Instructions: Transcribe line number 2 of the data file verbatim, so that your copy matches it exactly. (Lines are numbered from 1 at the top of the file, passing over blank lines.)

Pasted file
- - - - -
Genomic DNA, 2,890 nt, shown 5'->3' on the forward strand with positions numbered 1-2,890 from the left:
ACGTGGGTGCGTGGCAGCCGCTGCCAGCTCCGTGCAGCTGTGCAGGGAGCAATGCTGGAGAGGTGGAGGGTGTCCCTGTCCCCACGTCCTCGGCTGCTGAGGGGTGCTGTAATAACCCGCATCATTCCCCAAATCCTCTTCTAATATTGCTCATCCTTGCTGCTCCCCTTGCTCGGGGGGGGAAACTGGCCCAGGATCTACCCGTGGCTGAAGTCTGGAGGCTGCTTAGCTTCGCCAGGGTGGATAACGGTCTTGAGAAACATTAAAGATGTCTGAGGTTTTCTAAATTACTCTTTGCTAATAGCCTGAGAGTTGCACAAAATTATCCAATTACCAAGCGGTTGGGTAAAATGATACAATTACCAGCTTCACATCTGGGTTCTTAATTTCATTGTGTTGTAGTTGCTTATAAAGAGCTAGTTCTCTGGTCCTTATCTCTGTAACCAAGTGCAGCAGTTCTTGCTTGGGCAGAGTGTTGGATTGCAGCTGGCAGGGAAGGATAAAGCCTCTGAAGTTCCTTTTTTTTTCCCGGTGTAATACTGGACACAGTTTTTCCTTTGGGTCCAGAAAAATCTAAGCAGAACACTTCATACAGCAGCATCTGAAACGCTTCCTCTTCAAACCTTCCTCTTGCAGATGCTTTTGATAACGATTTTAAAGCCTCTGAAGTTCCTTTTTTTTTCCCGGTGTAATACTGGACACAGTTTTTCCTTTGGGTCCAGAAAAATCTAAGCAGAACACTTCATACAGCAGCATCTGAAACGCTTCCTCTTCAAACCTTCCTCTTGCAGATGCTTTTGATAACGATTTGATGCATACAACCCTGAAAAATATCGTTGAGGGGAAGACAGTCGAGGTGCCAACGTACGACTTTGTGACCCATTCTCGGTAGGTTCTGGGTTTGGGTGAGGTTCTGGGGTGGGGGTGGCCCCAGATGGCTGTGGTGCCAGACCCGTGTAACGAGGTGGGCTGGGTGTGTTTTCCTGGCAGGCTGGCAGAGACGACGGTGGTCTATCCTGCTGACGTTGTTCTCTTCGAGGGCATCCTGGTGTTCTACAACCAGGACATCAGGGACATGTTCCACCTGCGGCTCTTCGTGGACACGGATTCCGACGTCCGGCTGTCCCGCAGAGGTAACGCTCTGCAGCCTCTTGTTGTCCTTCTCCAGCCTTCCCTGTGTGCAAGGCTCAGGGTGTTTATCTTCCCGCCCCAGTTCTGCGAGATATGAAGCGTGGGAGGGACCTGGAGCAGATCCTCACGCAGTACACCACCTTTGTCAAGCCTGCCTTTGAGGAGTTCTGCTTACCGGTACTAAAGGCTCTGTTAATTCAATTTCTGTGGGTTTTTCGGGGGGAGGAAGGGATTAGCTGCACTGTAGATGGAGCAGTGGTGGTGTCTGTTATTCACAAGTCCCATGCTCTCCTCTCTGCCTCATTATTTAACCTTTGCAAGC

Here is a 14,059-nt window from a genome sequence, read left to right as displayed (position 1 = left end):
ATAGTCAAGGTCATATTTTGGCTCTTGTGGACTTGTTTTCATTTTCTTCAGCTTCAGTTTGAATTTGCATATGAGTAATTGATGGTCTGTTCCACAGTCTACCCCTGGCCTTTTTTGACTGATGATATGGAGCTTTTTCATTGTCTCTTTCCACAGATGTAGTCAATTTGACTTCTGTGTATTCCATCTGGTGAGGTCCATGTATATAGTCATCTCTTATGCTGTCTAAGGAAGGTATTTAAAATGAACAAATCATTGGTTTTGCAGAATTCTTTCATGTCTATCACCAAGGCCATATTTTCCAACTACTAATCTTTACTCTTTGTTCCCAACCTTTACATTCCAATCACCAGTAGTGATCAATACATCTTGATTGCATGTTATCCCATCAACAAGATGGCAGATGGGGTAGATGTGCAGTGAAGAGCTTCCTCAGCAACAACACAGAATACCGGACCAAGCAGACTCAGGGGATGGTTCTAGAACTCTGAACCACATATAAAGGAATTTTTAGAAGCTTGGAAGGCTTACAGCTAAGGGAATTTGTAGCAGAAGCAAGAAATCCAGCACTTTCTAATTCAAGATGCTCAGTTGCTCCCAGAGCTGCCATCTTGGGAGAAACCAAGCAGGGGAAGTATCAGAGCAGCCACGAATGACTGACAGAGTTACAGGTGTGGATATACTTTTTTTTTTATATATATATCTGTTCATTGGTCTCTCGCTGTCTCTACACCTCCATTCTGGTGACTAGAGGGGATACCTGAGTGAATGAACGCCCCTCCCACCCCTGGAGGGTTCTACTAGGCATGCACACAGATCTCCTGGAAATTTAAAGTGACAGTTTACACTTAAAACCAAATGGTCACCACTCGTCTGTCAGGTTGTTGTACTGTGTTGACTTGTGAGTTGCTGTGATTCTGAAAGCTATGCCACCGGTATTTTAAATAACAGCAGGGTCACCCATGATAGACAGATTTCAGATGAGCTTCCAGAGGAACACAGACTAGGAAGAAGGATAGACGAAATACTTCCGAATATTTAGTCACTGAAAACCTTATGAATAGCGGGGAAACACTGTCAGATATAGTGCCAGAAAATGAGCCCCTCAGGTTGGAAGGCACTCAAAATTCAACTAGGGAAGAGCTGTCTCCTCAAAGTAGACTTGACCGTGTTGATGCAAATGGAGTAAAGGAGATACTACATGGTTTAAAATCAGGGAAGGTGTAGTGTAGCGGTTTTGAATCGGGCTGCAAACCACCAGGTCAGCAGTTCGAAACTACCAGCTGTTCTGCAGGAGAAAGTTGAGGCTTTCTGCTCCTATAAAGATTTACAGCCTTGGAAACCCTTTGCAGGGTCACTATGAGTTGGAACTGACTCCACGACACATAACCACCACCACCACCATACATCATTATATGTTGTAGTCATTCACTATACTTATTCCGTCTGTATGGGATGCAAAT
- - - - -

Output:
ACGTGGGTGCGTGGCAGCCGCTGCCAGCTCCGTGCAGCTGTGCAGGGAGCAATGCTGGAGAGGTGGAGGGTGTCCCTGTCCCCACGTCCTCGGCTGCTGAGGGGTGCTGTAATAACCCGCATCATTCCCCAAATCCTCTTCTAATATTGCTCATCCTTGCTGCTCCCCTTGCTCGGGGGGGGAAACTGGCCCAGGATCTACCCGTGGCTGAAGTCTGGAGGCTGCTTAGCTTCGCCAGGGTGGATAACGGTCTTGAGAAACATTAAAGATGTCTGAGGTTTTCTAAATTACTCTTTGCTAATAGCCTGAGAGTTGCACAAAATTATCCAATTACCAAGCGGTTGGGTAAAATGATACAATTACCAGCTTCACATCTGGGTTCTTAATTTCATTGTGTTGTAGTTGCTTATAAAGAGCTAGTTCTCTGGTCCTTATCTCTGTAACCAAGTGCAGCAGTTCTTGCTTGGGCAGAGTGTTGGATTGCAGCTGGCAGGGAAGGATAAAGCCTCTGAAGTTCCTTTTTTTTTCCCGGTGTAATACTGGACACAGTTTTTCCTTTGGGTCCAGAAAAATCTAAGCAGAACACTTCATACAGCAGCATCTGAAACGCTTCCTCTTCAAACCTTCCTCTTGCAGATGCTTTTGATAACGATTTTAAAGCCTCTGAAGTTCCTTTTTTTTTCCCGGTGTAATACTGGACACAGTTTTTCCTTTGGGTCCAGAAAAATCTAAGCAGAACACTTCATACAGCAGCATCTGAAACGCTTCCTCTTCAAACCTTCCTCTTGCAGATGCTTTTGATAACGATTTGATGCATACAACCCTGAAAAATATCGTTGAGGGGAAGACAGTCGAGGTGCCAACGTACGACTTTGTGACCCATTCTCGGTAGGTTCTGGGTTTGGGTGAGGTTCTGGGGTGGGGGTGGCCCCAGATGGCTGTGGTGCCAGACCCGTGTAACGAGGTGGGCTGGGTGTGTTTTCCTGGCAGGCTGGCAGAGACGACGGTGGTCTATCCTGCTGACGTTGTTCTCTTCGAGGGCATCCTGGTGTTCTACAACCAGGACATCAGGGACATGTTCCACCTGCGGCTCTTCGTGGACACGGATTCCGACGTCCGGCTGTCCCGCAGAGGTAACGCTCTGCAGCCTCTTGTTGTCCTTCTCCAGCCTTCCCTGTGTGCAAGGCTCAGGGTGTTTATCTTCCCGCCCCAGTTCTGCGAGATATGAAGCGTGGGAGGGACCTGGAGCAGATCCTCACGCAGTACACCACCTTTGTCAAGCCTGCCTTTGAGGAGTTCTGCTTACCGGTACTAAAGGCTCTGTTAATTCAATTTCTGTGGGTTTTTCGGGGGGAGGAAGGGATTAGCTGCACTGTAGATGGAGCAGTGGTGGTGTCTGTTATTCACAAGTCCCATGCTCTCCTCTCTGCCTCATTATTTAACCTTTGCAAGC